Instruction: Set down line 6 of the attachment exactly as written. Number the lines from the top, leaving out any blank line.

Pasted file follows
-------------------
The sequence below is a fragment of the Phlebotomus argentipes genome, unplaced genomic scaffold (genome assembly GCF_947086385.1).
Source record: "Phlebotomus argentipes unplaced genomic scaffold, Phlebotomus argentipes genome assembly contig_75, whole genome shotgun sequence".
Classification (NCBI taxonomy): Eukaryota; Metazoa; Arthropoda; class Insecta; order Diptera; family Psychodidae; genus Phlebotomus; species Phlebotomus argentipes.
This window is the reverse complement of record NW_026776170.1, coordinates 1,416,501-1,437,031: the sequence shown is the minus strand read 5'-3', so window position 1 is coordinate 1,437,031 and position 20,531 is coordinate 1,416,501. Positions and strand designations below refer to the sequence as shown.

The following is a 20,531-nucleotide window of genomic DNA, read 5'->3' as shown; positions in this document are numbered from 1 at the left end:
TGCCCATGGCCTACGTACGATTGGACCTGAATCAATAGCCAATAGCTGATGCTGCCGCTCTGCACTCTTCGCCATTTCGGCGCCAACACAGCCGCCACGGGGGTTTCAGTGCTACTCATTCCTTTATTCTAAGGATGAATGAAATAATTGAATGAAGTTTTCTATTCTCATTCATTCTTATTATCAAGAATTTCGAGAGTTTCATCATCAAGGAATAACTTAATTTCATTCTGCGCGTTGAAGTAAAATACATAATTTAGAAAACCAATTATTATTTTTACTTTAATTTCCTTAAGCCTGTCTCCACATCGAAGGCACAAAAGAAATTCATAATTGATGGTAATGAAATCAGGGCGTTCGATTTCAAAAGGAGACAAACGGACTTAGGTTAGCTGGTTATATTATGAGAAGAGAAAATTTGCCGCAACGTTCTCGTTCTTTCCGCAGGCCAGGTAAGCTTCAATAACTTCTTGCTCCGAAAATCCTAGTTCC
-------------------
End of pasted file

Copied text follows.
TGCCCATGGCCTACGTACGATTGGACCTGAATCAATAGCCAATAGCTGATGCTGCCGCTCTGCACTCTTCGCCATTTCGGCGCCAACACAGCCGCCACGGGGGTTTCAGTGCTACTCATTCCTTTATTCTAAGGATGAATGAAATAATTGAATGAAGTTTTCTATTCTCATTCATTCTTATTATCAAGAATTTCGAGAGTTTCATCATCAAGGAATAACTTAATTTCATTCTGCGCGTTGAAGTAAAATACATAATTTAGAAAACCAATTATTATTTTTACTTTAATTTCCTTAAGCCTGTCTCCACATCGAAGGCACAAAAGAAATTCATAATTGATGGTAATGAAATCAGGGCGTTCGATTTCAAAAGGAGACAAACGGACTTAGGTTAGCTGGTTATATTATGAGAAGAGAAAATTTGCCGCAACGTTCTCGTTCTTTCCGCAGGCCAGGTAAGCTTCAATAACTTCTTGCTCCGAAAATCCTAGTTCC